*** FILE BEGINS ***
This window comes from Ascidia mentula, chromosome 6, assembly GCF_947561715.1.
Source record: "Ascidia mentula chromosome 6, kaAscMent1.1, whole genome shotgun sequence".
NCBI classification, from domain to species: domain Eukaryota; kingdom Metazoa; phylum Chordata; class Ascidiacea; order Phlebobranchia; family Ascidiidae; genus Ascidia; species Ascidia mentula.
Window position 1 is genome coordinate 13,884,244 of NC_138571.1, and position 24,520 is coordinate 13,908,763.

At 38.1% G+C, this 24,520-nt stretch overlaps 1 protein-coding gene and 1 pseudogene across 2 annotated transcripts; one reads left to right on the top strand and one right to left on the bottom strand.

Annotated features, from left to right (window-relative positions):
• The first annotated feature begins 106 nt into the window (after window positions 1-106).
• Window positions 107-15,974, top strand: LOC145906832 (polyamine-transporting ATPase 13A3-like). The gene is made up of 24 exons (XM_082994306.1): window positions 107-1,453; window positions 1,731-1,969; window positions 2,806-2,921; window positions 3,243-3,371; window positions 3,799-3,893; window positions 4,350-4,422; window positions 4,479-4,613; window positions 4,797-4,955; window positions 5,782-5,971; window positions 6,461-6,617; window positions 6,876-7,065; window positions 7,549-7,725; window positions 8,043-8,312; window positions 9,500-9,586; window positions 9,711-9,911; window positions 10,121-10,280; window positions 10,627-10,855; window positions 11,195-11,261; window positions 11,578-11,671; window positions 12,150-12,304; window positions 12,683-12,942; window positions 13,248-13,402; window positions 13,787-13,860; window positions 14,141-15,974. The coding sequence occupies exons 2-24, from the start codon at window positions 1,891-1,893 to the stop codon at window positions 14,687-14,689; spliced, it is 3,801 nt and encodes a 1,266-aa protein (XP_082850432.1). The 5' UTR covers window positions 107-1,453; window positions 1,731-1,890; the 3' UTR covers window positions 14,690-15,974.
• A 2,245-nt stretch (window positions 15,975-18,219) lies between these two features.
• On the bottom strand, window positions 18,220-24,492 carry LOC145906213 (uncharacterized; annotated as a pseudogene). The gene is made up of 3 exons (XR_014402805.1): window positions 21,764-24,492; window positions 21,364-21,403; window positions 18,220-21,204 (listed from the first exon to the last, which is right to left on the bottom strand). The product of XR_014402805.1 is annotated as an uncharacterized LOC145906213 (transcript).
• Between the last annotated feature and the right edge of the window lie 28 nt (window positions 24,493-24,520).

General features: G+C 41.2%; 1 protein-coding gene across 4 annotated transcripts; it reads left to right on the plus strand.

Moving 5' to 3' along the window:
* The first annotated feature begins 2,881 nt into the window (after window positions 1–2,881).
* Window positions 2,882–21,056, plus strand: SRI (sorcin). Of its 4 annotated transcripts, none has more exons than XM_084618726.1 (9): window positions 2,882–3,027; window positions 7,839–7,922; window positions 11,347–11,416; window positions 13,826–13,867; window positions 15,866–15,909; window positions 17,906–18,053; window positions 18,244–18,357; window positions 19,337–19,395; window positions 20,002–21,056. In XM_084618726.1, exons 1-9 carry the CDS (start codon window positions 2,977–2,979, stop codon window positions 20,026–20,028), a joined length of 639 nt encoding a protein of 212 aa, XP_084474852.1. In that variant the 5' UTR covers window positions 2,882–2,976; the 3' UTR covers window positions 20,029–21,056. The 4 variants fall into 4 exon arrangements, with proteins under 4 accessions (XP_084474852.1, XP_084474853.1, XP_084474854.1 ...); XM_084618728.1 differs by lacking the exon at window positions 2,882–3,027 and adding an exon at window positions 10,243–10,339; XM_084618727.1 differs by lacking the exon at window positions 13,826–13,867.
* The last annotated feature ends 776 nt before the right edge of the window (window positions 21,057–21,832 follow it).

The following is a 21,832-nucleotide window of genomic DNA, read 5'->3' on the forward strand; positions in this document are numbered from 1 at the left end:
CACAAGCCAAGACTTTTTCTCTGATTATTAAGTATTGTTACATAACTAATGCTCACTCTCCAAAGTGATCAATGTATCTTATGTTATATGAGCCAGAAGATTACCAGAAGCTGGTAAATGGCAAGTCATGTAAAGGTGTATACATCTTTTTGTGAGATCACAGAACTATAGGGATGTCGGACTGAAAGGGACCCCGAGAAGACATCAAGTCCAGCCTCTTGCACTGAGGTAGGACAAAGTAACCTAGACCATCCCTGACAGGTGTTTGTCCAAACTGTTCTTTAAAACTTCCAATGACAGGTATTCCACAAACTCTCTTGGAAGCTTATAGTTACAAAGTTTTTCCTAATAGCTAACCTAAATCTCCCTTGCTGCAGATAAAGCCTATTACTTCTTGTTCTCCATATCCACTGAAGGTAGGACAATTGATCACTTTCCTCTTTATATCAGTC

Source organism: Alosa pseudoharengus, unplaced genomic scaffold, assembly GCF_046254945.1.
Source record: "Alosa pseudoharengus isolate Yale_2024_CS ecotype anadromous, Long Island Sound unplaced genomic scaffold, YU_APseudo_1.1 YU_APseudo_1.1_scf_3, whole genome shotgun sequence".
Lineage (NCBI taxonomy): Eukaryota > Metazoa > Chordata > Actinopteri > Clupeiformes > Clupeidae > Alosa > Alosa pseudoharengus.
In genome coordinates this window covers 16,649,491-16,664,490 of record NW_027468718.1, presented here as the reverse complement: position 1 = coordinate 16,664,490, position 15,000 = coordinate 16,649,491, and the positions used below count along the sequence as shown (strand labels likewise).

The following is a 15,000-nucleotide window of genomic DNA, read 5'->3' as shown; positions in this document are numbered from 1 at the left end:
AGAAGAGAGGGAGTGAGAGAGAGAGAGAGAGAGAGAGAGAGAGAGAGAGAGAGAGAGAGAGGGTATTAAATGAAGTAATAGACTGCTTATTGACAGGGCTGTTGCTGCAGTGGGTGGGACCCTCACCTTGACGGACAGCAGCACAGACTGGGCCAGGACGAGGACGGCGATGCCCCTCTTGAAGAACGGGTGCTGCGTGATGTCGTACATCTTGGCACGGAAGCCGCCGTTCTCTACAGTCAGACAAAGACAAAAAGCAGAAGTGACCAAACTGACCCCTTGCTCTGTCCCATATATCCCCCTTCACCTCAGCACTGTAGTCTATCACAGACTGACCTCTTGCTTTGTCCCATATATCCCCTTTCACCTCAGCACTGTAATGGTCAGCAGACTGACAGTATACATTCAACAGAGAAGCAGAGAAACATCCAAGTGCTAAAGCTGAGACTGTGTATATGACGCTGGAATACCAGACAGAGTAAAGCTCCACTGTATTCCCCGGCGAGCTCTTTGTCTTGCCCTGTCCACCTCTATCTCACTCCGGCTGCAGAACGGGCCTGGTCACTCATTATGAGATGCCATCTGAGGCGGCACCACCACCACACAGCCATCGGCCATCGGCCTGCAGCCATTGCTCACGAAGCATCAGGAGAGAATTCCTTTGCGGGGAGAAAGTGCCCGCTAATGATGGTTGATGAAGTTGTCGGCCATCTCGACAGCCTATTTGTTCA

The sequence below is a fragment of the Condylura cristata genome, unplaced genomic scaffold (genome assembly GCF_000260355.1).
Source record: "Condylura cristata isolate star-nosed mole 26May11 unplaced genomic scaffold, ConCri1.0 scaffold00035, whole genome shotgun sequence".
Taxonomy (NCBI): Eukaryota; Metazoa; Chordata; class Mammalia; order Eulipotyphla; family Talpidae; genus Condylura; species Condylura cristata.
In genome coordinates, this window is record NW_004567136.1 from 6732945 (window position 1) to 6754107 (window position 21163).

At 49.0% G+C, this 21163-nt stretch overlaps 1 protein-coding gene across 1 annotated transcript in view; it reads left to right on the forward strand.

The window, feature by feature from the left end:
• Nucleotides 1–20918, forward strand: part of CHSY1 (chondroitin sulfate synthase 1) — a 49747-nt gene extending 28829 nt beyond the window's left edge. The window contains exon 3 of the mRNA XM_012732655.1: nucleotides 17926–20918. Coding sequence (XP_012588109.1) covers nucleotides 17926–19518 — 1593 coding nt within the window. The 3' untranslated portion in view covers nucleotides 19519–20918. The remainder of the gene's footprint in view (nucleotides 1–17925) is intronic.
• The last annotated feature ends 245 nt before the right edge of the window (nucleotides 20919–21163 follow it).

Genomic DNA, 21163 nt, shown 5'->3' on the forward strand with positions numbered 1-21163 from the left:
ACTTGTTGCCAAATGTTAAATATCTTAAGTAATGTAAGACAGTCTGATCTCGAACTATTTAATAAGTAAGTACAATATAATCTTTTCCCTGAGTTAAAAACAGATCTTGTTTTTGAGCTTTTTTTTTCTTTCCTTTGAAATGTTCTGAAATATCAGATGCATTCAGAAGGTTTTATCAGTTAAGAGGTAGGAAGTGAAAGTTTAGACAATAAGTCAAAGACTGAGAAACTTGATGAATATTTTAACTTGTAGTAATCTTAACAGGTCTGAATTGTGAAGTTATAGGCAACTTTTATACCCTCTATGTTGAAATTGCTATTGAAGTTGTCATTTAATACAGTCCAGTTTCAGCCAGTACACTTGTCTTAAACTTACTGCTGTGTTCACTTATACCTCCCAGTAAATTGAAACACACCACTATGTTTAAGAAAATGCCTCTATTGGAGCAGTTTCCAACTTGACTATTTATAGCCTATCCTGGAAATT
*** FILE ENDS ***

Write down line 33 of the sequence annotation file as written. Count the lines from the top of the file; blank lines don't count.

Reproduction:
Genomic DNA, 21163 nt, shown 5'->3' on the forward strand with positions numbered 1-21163 from the left: